Gary Mancuso has seen how fast the world’s biological and cultural diversity is being obliterated by rapid globalization. In 2005, He saw the earth reaching a major turning point, when the last remnants of primal humanity and nature would soon be gone. So, in a life-changing gamble, he set off on a six-year journey to see the earth’s remaining wildernesses.
This intensely personal account of Gary’s journey includes feasting with New Guinea’s former cannibals, hunting with Pygmies in the Congo Basin, and attending a Madagascan highland death ritual with an exhumed corpse as the guest of honor.
Gary paid a price for his journey: lost his wife to divorce, half his net worth to financial malfeasance, and a dear friend to suicide. He fell sick several times, got electrocuted, and struggled with the inevitable disorientation borne of long rootlessness. But he overcame each hurdle and even found romance in some unlikely places. By dumb luck, some smart luck, and an instinct for improvisation, he pressed on and somehow staggered home.
The Last Places on Earth: Journeys in Our Disappearing World is a timely and powerful reminder that the wonderment and mystery that we humans naively assumed would always be there is dying fast.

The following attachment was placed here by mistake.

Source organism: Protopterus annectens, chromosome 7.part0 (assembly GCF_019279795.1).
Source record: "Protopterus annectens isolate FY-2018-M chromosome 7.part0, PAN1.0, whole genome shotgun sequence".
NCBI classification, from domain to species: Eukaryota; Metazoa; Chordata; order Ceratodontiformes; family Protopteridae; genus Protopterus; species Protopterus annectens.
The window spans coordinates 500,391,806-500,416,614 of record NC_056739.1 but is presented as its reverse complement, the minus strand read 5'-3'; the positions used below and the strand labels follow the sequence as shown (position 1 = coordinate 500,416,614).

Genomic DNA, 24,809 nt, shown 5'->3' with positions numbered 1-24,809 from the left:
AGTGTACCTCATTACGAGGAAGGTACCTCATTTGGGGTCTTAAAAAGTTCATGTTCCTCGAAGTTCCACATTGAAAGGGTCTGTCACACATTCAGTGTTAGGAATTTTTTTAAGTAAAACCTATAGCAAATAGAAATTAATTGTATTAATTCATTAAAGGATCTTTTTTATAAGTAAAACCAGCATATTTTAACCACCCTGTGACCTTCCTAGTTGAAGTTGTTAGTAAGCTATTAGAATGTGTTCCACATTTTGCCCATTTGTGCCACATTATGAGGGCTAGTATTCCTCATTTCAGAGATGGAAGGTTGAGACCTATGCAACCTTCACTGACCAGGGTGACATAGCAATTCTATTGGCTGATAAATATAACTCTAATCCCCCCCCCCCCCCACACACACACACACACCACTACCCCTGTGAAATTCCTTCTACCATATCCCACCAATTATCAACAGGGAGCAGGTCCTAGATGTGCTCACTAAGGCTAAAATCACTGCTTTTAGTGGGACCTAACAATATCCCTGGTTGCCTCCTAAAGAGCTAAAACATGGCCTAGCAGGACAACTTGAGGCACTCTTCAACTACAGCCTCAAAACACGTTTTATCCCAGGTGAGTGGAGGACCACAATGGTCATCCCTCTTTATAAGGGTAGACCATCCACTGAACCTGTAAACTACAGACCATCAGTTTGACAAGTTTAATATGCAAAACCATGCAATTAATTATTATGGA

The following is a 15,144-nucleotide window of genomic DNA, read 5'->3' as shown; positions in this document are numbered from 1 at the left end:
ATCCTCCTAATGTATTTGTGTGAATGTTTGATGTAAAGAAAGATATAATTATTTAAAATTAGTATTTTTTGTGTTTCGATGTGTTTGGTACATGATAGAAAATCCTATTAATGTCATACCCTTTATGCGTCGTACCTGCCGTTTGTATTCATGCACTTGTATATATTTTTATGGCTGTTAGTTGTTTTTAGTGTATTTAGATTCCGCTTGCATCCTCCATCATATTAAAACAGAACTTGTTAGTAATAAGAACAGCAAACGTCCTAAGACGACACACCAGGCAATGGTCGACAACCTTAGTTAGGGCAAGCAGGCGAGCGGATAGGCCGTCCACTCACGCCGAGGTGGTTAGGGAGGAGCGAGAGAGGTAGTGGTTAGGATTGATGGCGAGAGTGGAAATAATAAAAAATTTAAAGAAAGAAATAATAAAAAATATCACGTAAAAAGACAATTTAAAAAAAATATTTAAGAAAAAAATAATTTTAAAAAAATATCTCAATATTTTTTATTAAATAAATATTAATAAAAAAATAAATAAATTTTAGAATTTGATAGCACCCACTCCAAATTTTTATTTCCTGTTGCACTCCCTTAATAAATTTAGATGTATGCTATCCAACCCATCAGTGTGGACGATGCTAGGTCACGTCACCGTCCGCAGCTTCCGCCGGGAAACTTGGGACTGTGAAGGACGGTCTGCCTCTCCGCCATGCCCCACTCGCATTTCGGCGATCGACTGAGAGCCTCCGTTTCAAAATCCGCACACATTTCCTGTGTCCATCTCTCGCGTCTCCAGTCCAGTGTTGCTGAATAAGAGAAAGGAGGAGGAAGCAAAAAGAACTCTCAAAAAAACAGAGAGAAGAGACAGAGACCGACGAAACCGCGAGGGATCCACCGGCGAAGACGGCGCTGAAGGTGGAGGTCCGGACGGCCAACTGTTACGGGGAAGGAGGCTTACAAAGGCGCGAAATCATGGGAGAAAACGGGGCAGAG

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Gary Mancuso yearned to travel ever since he was a boy. Then, the summer before his senior year in high school, he left his family home in Ohio and drove to California. Arriving in Los Angeles with four dollars in his pocket, he slept on the beach for a spell until he got his footing. When he wasn’t off wandering somewhere, he studied economics, communications, and political science and got a master’s degree in International Relations from the University of Southern California. Before setting off on the journey that became the subject of this book, Gary headed business development in the trading room of a large regional bank. Along with his passion for travel, he is an avid trekker, swimmer, scuba diver, environmentalist, and private pilot.
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